<!doctype html><html> <head>  <title>IE10/11 Media Query Test</title>  <meta charset="utf-8">  <meta http-equiv="X-UA-Compatible" content="IE=edge">  <style>    @media all and (-ms-high-contrast:none)     {     .foo { color: green } /* IE10 */     *::-ms-backdrop, .foo { color: red } /* IE11 */     }  </style> </head> <body>  <div class="foo">Hi There!!!</div> </body></html>

Is there a way to set any style for a specific browser in CSS?

For example, if I want to set the corner radius in Webkit, Firefox and other than I can use the following CSS

No, that isn't how it works.

Vendor prefixed properties are used for experimental features. Either because the specification for the property hasn't been locked down or because the browser implementor knows their are problems with the implementation.

In general, you shouldn't use them in production code because they are experimental.

Support for the vendor prefixed versions is removed as support stabilises.

Is there a way to set any style for a specific browser in CSS?

There are several methods that have been used for that effect.

Parser bugs

By exploiting bugs or unsupported features in specific CSS engines (e.g. some versions of IE will ignore a * character on the front of a property name while other browsers will (correctly) discard the entire rule).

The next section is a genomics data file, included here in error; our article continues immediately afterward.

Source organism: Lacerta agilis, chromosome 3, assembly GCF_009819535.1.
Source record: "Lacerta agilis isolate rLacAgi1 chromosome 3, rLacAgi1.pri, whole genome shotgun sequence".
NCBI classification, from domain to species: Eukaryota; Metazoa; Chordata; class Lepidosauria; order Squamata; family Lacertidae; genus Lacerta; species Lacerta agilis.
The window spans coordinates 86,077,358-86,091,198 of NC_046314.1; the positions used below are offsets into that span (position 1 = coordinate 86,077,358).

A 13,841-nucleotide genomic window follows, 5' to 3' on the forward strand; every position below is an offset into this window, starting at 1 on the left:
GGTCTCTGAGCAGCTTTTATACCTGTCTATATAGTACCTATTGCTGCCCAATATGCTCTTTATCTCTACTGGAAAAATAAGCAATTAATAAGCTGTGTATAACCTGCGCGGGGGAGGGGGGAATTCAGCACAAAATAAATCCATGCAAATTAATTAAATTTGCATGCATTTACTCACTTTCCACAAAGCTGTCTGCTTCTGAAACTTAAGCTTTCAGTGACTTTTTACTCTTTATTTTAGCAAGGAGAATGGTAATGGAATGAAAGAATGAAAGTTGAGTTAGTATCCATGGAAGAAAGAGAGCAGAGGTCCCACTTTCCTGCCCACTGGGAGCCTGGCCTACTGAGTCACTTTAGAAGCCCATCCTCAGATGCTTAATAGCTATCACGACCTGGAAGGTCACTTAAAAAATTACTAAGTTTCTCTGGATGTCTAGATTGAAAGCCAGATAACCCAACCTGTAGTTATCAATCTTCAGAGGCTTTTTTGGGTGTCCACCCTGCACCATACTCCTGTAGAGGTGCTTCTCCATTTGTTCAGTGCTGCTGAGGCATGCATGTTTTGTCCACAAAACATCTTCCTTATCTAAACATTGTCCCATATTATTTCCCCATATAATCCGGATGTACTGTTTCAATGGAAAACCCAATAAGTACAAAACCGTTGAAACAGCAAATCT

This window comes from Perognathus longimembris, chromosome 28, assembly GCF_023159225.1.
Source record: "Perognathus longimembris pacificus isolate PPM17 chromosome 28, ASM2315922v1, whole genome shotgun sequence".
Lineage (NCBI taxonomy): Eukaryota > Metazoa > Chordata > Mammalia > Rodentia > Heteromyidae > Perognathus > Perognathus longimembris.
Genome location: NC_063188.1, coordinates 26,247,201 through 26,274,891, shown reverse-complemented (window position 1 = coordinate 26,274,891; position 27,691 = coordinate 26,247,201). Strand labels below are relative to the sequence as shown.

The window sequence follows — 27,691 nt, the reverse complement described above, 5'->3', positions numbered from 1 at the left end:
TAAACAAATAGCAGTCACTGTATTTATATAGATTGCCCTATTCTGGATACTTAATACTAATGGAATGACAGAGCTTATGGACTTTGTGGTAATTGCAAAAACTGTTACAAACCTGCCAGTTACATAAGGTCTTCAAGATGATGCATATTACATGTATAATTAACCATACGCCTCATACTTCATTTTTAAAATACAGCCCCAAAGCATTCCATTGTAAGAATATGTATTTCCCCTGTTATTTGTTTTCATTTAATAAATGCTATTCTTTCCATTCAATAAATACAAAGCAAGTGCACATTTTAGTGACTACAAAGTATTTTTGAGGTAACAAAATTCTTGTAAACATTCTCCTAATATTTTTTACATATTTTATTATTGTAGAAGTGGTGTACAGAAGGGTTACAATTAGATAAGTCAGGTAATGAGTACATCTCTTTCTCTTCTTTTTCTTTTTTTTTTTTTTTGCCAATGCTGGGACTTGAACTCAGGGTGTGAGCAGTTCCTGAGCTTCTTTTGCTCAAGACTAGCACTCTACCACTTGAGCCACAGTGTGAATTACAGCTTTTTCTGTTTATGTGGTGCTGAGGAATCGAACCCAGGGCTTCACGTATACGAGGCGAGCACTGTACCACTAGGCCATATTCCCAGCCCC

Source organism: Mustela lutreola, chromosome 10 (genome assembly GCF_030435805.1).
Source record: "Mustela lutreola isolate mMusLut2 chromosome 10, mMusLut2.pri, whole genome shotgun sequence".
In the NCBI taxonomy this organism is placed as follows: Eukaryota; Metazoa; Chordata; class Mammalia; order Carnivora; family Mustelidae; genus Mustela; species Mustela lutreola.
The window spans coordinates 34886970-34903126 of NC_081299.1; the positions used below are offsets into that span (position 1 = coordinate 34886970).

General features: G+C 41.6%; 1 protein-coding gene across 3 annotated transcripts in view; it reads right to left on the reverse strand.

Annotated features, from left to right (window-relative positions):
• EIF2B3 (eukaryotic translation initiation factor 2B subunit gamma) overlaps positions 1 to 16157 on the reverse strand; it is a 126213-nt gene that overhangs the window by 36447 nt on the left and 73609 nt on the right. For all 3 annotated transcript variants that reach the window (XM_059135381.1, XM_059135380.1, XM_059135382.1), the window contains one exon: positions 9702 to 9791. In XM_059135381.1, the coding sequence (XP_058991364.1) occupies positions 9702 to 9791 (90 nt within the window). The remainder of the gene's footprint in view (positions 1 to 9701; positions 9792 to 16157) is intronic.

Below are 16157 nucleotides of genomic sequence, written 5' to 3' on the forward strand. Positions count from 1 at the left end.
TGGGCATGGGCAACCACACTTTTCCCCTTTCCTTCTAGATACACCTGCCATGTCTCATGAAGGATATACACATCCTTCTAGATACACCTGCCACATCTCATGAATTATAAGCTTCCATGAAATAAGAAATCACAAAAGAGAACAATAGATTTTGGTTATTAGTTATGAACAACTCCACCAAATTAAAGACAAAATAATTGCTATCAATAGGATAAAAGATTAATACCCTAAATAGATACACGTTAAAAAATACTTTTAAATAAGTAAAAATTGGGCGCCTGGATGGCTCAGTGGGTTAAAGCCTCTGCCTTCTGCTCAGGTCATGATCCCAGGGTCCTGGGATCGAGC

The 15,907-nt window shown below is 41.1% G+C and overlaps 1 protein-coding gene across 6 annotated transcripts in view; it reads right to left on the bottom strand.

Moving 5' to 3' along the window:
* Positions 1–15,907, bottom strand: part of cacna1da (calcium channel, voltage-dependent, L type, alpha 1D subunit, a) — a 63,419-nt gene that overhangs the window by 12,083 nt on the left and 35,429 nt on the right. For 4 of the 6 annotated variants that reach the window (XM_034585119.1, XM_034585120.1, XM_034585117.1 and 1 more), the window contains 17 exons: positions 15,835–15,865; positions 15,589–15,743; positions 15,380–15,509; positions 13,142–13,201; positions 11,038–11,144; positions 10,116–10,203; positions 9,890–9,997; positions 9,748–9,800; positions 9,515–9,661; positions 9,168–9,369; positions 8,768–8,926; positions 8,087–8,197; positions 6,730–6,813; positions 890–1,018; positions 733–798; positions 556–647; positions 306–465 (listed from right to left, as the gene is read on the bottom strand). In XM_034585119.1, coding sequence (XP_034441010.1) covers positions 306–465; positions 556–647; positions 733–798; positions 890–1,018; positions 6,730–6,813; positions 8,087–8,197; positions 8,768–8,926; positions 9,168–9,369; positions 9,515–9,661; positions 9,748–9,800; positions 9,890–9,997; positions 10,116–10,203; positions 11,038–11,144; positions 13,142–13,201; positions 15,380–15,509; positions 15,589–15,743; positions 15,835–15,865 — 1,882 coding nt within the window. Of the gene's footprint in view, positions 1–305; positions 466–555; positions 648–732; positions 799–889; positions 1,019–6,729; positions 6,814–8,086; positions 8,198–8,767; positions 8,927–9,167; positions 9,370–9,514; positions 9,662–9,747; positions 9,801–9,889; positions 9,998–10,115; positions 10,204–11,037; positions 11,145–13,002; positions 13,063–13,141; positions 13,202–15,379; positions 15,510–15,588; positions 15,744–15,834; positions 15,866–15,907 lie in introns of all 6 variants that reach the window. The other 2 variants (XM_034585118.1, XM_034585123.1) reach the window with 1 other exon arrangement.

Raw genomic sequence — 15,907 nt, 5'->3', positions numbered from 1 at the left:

Conditional comments

Older versions of Internet Explorer supported an extended HTML comment syntax that could be used to add <link> or <style> elements specifically for certain versions of IE.

Support for this has been dropped.


Classes can be added to elements (typically the body element) using JavaScript after doing browser detection in JS.

Is it possible to create a Mac OS specific CSS to fix font difference?

If setting an explicit line-height doesn't fix the problem, you can serve different stylesheets to each browser using your backend and detecting the OS in your application (via the user agent). You can also do something in JS doing the same thing, but there will likely be a FOUC while JS loads the relevant styles.

CSS/HTML compatibility issues across the same browser

The only times I have seen this happen was between different operating systems as well. In that case, it worked on Windows and Linux but not on Mac. The only common trait between the various occurrences was that the rendered menu font appeared different. And, yes, it cause me some headaches too.

You may also want to reset the page zoom by doing CTRL-0 just in case someone zoomed in and that screwing things up.

What did work is to adjust the padding of menu items until the one incorrect showed up properly and that reached both. Unfortunately, I could only do it by trial and error since the system in question did not have access to the development server.

Is there a way to do browser specific conditional CSS inside a *.css file?

There is a way to do it in IE by taking advantage of bugs in the browser and @import. The best method I've seen is here, courtesy of bobince (and definitely beat out my answer, heh).

In general though, no. Even conditional comments are browser-specific to IE.